Recently in this space we discussed the need for a Modern Reformation among Christian churches. As mentioned in that commentary, the modern Church – at least in the United States – has lost its focus, and much of that is due to shortcomings that need to be addressed within the organizational structure of our churches.
But there is another aspect of change necessary in today’s churches – and it’s much more personal.
God’s people also need to refocus at the individual level. We need to refocus on the One who has redeemed us, and once we’ve done that we also need to reconsider how we serve, support, and fellowship within the operational structure of our local church. We’re not discussing the need for revival here – everyone should agree that is needed above all.
As with the proposed corporate points mentioned in the earlier post, the following list of proposals for improving our individual focus is offered merely to start a conversation. It is by no means comprehensive, nor is it to be taken as Gospel.
Remember too that in this post we are examining the way that individual believers operate within the organizational structure of the church. Foundational to all of this is that we must all maintain an intimate spiritual relationship with God. All the items in this list come after that.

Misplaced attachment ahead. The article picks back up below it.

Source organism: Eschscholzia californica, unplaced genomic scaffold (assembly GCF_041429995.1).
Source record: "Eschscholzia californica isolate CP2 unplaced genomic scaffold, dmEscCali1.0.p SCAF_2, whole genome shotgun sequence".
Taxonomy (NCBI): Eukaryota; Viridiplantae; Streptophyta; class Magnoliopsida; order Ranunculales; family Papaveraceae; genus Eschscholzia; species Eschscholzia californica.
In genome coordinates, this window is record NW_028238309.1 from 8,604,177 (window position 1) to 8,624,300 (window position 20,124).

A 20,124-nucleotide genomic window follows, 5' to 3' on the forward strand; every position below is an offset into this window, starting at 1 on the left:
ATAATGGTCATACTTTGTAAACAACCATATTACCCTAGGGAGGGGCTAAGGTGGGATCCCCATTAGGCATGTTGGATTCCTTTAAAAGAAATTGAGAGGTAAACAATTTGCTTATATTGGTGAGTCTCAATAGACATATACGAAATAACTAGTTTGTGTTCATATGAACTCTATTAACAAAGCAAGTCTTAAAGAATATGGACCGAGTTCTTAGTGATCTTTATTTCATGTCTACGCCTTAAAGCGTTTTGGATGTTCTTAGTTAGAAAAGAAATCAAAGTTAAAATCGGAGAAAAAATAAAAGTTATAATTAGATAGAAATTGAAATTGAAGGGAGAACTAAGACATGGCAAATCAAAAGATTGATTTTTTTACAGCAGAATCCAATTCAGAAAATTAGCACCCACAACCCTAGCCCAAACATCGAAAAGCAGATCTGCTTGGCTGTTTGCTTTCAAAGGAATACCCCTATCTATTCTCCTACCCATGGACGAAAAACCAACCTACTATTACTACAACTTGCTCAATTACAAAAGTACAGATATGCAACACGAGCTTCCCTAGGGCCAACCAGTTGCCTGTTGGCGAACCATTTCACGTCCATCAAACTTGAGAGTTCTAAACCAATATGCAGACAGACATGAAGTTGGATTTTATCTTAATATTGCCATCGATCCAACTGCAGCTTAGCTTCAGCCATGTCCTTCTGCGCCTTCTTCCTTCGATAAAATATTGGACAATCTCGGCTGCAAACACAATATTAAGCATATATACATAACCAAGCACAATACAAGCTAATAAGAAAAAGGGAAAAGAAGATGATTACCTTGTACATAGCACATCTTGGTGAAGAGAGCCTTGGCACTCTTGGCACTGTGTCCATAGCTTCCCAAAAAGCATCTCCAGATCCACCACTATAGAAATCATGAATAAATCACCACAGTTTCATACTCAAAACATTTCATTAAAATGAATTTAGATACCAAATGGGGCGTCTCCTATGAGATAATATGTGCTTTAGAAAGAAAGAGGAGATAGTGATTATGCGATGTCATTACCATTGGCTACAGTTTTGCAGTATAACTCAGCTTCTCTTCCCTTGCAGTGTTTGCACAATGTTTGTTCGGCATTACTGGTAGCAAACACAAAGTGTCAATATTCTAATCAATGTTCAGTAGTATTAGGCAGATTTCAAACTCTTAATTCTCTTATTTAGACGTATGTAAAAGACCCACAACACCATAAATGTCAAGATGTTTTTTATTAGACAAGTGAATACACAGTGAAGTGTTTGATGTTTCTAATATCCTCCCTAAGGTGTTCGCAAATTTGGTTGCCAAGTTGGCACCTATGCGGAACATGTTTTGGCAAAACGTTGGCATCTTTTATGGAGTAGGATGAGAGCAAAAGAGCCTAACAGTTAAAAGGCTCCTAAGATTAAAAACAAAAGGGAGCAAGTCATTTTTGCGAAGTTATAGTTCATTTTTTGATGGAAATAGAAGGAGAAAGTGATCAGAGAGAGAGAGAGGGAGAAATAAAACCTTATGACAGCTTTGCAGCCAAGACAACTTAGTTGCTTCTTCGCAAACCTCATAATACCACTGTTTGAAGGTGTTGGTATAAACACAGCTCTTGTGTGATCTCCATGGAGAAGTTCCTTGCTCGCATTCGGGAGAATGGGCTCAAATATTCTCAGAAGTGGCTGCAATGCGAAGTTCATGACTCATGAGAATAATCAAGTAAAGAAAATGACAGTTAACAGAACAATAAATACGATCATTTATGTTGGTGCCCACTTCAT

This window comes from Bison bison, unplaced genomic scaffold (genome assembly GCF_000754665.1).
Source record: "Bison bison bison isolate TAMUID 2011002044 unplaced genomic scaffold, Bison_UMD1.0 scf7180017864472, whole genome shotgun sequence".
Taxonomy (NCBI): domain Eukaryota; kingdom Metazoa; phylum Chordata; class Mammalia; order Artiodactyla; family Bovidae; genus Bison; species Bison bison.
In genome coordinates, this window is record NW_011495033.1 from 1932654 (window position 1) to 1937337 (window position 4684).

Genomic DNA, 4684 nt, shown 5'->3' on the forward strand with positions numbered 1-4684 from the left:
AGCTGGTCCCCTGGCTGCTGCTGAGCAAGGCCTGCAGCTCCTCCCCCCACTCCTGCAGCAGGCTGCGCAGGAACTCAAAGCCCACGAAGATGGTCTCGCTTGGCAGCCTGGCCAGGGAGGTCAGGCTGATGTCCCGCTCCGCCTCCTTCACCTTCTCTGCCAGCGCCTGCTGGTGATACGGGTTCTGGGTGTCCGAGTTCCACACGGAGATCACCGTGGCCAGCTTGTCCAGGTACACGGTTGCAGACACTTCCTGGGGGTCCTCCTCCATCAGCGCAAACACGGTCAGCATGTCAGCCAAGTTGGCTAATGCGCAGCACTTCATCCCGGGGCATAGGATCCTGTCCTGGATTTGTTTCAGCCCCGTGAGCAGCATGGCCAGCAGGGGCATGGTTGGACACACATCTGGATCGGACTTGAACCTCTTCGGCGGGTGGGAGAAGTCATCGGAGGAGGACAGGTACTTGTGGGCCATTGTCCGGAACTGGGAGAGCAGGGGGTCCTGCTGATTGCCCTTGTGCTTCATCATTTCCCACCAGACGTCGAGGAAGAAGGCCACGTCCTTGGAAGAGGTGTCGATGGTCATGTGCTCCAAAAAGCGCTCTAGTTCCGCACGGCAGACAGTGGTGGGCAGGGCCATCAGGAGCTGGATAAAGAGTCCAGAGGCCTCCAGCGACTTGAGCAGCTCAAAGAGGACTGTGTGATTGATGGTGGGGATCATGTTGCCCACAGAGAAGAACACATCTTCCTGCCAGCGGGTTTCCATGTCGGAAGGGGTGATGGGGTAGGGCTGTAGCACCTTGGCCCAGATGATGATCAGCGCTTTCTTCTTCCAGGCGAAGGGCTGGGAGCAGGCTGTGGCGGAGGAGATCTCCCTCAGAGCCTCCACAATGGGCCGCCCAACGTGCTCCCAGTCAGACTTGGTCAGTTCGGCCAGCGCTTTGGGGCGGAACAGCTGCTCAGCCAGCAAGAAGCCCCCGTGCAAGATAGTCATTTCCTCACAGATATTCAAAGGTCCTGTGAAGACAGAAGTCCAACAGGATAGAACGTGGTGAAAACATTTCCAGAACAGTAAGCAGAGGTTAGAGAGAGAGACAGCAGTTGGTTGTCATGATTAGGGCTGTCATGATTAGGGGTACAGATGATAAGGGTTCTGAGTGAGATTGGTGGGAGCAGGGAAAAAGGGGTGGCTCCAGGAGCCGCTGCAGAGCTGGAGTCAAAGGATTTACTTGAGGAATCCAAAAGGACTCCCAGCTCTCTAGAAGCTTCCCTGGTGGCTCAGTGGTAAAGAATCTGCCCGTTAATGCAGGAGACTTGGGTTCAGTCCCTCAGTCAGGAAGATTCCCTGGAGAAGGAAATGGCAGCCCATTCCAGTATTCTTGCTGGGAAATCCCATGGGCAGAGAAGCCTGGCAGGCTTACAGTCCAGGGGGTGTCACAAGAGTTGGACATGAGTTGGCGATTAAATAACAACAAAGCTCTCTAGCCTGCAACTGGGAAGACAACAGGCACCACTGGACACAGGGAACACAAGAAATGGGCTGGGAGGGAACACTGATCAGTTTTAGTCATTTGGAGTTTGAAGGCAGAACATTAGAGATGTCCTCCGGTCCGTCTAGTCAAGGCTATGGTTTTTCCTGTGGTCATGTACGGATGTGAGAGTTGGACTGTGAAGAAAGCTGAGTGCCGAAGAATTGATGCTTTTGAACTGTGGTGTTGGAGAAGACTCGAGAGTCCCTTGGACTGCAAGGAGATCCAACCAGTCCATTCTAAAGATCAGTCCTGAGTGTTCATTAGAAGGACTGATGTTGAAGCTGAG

1. Do all things to glorify God.
Paul instructs us in his first letter to the Corinthians that everything we do should be done to bring glory to the Father, and if that’s not enough – Jesus’ example should be. The Father is first, period.
Any work we do within the church, any contribution we make, any insight we share – ALL should be done within the pretext of bringing glory to God. Every one of us should be constantly questioning our own motives, and if we find there is any other reason for what we’re doing than to glorify God – we should stop immediately.
2. See your own weakness in others’ failure.
This is a big deal, but it’s also difficult. Pride always fights any effort to admit imperfection. But we are imperfect – ALL OF US. From the pastor to the newest convert, we are all sinners by nature, and every last one of us is just one bone-headed decision away from being right where the worst of us is.
NEVER let yourself think “I could never do that.” Because guess what – YOU COULD.
Realizing that we have the same weak nature that every other human being has is the first step toward both righteous judgment and ready forgiveness – and it’s necessary if we’re going to be able to love that person in the assembly who just constantly grates on our nerves.
3. Know your passions and your gifts, and work to them.
Believers who have a servant’s heart are a great blessing to a pastor. Often they see a need and jump in to fill it without having to be asked. The rest of us could use a little more of their initiative.
But jumping in without first seeking God’s direction can be dangerous – both to the servant and to those around them. No doubt most of us have sat in Sunday School classes taught by well-meaning servants who just don’t have a gift for teaching, or who just wanted to be helpful but had no real passion for the job.
It can be a downright painful experience – and it can keep someone who is gifted in that area from being able to serve in the capacity for which the Creator has designed them. If you’re not a natural at something and you don’t have a passion for it, don’t do it. Trust me, the rest of us will thank you.